As stated, the Kyne case did not materially alter the existing law as to review of Board representation proceedings. It merely filled in the gaps and expressly stated what had been indicated was the law in prior decisions. See A.F.L. v. N.L.R.B., supra and DePratter v. Farmer, 1956, 98 U.S.App.D.C. 74, 234 F.2d 74.
Certainly the court in Kyne did not intend to allow a mere allegation of unlawful action on the part of the Board to confer jurisdiction on the district court. Cf. Fay v. Douds, 2 Cir., 1949, 172 F.2d 720 and Fitzgerald v. Douds, 2 Cir., 1948, 167 F.2d 714. Such a holding, in the court's judgment would obviously have been contrary to Congressional intent.
Exactly what unlawful action must be alleged in order to confer jurisdiction on the district courts is a question to be decided on the particular facts of each case. In the opinion of the court, the case at bar does not present a question of unlawful action on the part of the Board of the type which would confer jurisdiction on this court. This case appears clearly distinguishable from the Kyne case in which the provisions of the section of the Act in question, § 9(b) (1) were rigid and mandatory. In the instant case the applicable section of the Act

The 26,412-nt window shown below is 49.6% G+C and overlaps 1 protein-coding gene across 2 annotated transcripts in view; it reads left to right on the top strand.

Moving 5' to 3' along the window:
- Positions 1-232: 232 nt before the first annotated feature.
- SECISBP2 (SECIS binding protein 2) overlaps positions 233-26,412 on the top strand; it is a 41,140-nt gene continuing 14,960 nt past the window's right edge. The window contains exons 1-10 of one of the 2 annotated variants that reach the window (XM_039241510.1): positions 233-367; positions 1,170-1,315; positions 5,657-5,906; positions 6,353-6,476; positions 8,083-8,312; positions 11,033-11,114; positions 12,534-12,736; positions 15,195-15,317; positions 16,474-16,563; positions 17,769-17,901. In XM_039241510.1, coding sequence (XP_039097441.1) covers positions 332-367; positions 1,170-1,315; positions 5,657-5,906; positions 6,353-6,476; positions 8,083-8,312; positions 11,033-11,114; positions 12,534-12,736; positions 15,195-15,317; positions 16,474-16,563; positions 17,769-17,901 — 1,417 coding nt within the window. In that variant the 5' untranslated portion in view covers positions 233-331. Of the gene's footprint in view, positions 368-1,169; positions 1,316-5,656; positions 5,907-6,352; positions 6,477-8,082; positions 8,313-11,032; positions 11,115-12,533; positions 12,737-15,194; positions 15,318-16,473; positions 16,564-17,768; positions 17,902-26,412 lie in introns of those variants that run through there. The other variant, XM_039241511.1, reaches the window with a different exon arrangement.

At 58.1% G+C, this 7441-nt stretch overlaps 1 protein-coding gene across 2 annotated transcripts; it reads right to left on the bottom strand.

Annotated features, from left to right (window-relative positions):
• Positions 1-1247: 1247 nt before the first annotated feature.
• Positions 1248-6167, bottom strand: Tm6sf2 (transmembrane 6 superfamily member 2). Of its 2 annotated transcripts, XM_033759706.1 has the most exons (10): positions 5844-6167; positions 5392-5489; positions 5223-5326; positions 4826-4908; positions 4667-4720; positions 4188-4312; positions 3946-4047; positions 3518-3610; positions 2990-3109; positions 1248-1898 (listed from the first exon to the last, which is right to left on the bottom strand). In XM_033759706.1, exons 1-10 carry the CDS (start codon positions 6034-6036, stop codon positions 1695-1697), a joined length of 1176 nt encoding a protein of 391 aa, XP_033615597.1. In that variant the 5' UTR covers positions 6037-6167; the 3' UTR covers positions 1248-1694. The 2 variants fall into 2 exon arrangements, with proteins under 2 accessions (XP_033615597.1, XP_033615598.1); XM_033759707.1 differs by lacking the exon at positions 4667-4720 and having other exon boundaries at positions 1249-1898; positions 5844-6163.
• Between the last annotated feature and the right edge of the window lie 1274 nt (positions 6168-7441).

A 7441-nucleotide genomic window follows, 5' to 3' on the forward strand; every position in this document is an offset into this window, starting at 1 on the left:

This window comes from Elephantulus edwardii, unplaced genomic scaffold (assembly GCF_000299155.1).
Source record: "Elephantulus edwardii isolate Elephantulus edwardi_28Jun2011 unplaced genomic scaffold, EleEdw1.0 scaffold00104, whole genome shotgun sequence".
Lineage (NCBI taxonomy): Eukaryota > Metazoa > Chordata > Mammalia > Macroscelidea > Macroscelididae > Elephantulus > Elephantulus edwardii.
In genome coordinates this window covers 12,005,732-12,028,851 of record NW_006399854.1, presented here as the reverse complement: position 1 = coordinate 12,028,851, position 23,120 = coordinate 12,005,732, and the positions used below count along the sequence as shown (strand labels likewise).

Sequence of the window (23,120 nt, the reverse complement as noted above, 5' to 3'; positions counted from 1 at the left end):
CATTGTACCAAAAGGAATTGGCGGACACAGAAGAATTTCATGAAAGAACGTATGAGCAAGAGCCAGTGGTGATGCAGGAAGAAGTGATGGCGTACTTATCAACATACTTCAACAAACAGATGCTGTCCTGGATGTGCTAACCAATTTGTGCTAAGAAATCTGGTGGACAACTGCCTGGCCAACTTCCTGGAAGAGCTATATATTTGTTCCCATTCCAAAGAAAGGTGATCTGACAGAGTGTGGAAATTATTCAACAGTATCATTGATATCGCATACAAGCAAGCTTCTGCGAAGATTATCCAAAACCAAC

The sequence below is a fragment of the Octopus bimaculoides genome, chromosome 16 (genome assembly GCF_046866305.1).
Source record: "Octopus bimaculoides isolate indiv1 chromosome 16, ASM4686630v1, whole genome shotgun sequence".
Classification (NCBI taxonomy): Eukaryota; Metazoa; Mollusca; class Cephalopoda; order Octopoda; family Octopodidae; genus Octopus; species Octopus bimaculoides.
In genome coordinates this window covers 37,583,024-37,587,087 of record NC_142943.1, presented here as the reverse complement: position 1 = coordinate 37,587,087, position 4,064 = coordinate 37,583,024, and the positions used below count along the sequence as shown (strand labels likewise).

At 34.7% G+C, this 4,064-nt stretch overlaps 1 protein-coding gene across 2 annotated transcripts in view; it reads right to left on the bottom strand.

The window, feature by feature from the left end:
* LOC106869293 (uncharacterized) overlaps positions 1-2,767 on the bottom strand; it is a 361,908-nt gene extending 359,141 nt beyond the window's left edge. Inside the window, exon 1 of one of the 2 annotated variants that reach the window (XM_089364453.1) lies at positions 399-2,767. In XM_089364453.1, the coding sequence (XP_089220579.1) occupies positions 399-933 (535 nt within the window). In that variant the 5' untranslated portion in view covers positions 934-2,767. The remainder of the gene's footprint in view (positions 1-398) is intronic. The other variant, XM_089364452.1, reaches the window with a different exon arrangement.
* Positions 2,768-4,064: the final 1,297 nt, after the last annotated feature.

allows the exercise of administrative judgment on the part of the Board.
In view of the above observations, the court is of the opinion that the plaintiff may not invoke the aid of the court under its general equity powers.
Petitioner also seeks to invoke the jurisdiction of this court under the provisions of Sections 10(a), 10(b), 10(c), and 10(e) of the Administrative Procedure Act of 1946, 5 U.S.C.A. § 1001 et seq. The rule has been generally followed that the Administrative Procedure Act does not confer jurisdiction on the district courts to review representation proceedings of the Board.
In view of the distinctions between the Kyne case and the instant case the court sees no necessity to consider whether the Administrative Procedure Act would be applicable in a Kyne type situation.
On the basis of all the foregoing considerations the court is of the opinion that the defendant's motion to dismiss should be granted. Counsel for the defendant will submit appropriate order.